top of page

Values in an Age of Nihilism

Florian Maiwald

November 18, 2022

June 17, 2022 was indeed a more than tragic day for the Western world. The British government has agreed to extradite Julian Assange to the United States, where he now faces 175 years in prison for journalistic disclosure of war crimes. Background: via the disclosure platform Wikileaks, Assange published, among other things, the video "Collateral Murder," in which the shooting of unarmed Iraqi civilians from a U.S. military helicopter is documented. The consequence: after the Ecuadorian embassy in London no longer granted Assange refuge, he had already been in the London high-security prison Belmarsh, which according to some statements resembles a "British Guantanamo," for months. There Assange stays under inhumane conditions and lives 23 hours a day in complete isolation.

All of this seems all the more paradoxical against the background of the fact that Assange is not even a U.S. citizen - he is Australian - and has committed none of his alleged crimes on U.S. soil. The statements of former CIA director Leon Panetta should make us think even more when he points out that the U.S. is primarily interested in making an example with regard to the Assange case. In concrete terms, this means as much as: every investigative journalist who intends to bring war crimes by the US army to the public's attention must expect a similar punishment in the future. The Assange case makes it absolutely clear that it is not just about the future of Assange in particular, but about the future of freedom of the press and freedom of expression in general, and thus, to some extent, about the future of all of us.

However, the Assange case should not be seen as an isolated individual case. Especially with regard to the current global political situation, which has changed dramatically – not least due to Putin's criminal war of aggression in Ukraine – the Assange case could provide important lessons for the so-called Western world, which always claims to defend its own liberal-democratic values against the worldwide increase in autocratic tendencies. The war of aggression launched by Putin against Ukraine has made us painfully aware that there are forces in the world that perceive liberal democracies as a threat. It is therefore consistent and logical to try to protect ourselves against such external threats in the most expedient way possible.

On Western contradictions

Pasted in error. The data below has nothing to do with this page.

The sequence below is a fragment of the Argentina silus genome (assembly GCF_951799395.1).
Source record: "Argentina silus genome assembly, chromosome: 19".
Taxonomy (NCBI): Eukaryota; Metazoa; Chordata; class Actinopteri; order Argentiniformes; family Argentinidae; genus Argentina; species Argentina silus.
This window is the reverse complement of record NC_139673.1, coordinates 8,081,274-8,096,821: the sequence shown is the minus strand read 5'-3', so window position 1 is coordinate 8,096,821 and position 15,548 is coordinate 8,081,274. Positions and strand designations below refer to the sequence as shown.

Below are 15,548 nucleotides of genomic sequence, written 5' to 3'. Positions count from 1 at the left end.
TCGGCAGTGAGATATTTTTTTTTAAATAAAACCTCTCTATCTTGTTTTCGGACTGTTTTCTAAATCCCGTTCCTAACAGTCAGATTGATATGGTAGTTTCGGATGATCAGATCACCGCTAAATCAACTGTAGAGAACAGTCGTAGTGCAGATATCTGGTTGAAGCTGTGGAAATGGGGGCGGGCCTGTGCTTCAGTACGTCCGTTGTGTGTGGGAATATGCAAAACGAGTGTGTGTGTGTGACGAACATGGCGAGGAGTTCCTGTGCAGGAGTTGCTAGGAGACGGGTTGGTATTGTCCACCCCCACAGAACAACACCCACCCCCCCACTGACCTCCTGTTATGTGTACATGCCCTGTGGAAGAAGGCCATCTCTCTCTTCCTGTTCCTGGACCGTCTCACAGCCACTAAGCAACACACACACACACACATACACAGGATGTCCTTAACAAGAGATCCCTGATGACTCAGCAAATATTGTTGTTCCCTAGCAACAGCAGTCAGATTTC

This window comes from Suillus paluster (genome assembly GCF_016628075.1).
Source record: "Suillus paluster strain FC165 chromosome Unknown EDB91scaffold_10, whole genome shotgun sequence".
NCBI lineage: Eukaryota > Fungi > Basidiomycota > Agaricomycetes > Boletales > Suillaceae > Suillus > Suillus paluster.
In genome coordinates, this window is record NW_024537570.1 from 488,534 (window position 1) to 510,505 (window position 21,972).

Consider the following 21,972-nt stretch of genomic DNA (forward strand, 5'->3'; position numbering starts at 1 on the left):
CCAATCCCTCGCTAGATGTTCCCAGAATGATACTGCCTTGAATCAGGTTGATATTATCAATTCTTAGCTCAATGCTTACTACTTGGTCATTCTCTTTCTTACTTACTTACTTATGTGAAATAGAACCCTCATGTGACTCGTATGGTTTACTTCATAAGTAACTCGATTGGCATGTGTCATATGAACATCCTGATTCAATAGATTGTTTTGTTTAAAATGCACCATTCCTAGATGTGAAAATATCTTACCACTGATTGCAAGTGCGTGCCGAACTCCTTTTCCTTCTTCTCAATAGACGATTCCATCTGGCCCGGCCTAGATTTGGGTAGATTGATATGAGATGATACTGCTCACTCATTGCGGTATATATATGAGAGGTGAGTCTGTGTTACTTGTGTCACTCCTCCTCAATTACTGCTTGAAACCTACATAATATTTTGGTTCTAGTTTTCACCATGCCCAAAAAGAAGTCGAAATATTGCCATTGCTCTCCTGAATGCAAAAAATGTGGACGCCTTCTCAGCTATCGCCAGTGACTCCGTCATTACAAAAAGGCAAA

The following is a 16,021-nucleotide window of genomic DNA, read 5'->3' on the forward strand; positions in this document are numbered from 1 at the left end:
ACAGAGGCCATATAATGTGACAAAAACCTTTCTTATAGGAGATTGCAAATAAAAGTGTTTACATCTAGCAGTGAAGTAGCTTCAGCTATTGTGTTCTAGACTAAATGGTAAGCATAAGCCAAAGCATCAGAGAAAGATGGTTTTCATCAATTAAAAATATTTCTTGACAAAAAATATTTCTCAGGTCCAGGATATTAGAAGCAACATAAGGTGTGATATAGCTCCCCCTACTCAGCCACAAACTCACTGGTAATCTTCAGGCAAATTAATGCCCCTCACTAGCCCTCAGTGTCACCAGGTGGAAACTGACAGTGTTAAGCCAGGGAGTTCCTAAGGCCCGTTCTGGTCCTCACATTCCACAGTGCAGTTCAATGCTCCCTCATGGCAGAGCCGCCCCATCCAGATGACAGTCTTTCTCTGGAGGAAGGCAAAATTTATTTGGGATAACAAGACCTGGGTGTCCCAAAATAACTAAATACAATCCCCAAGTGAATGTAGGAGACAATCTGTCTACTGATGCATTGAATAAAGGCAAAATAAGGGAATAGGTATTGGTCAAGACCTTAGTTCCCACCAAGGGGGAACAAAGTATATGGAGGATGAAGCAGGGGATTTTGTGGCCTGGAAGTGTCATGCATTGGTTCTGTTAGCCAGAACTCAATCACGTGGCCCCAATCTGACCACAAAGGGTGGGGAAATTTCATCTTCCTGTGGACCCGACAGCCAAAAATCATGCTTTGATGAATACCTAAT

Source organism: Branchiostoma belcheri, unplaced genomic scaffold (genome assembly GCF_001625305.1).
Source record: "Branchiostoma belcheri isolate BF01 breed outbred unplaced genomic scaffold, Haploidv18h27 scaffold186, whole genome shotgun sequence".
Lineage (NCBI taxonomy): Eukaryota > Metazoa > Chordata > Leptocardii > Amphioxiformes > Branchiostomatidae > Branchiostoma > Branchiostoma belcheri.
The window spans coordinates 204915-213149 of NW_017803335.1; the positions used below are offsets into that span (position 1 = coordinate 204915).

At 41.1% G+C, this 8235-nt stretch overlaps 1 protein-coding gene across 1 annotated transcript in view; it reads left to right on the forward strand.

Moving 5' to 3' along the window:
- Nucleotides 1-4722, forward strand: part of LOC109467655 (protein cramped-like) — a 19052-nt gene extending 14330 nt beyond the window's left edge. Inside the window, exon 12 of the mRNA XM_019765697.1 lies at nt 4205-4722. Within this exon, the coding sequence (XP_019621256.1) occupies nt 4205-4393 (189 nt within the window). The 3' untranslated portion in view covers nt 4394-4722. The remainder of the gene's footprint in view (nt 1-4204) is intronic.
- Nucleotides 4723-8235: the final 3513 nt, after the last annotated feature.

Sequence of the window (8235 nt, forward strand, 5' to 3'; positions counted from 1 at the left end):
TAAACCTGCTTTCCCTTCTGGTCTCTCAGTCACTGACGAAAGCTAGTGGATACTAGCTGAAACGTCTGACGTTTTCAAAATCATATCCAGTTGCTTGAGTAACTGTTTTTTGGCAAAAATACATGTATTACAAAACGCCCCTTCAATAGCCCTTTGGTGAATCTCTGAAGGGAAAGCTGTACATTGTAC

What the Assange case shows, however, is that it is a mistake to assume that the threat to democratic ways of life can only be attributed to external factors (autocracies, etc.). Rather, as the Assange case makes abundantly clear, such a threat - or more concretely, destabilization - of democratic structures can also be caused by democracies themselves. It is Assange's achievement to have relentlessly brought this aspect to our attention.

With his concept of the social character, Erich Fromm described a phenomenon that is supposed to explain to what extent there is a social unconscious in addition to the psychological unconscious in the Freudian sense. Here it is worth citing Fromm:

The social character, which causes people to act and think as the proper functioning of their social life requires, is only one link between social structure and ideas. The other link is the fact that each society determines which thoughts may enter consciousness and which must remain unconscious (Fromm 2005: 98).

While the social character is oriented towards actions and thoughts that lead to a reproduction of the existing social conditions, the social unconscious describes the repression that is necessary in order that this very reproduction of the social conditions not be disturbed. Applying Fromm's thoughts to the case of Assange, the following becomes clear:

Unconsciously, it may have been obvious to us for some time that the narrative of freedom characteristic of the Western world is marked by a certain ambivalence - we rightly condemn Russia's or China's treatment of their own journalists, but doesn't the U.S. do the same thing when it wants to lock up a journalist who brought war crimes to the public's attention? It is precisely those ambivalences that have been brought to light by the Wikileaks revelations and which have led to a disruption of the existing social narrative. Assange has brought to consciousness what we were not allowed to become aware of and is now to be punished for it. He has ensured an end to the world as we previously perceived it (or should have perceived it). Assange has exposed what we currently rightly condemn about Russia's war of aggression: the pointless killing of civilians (which cannot ever be reasonable under any conceivable context) through war crimes.

A global turning point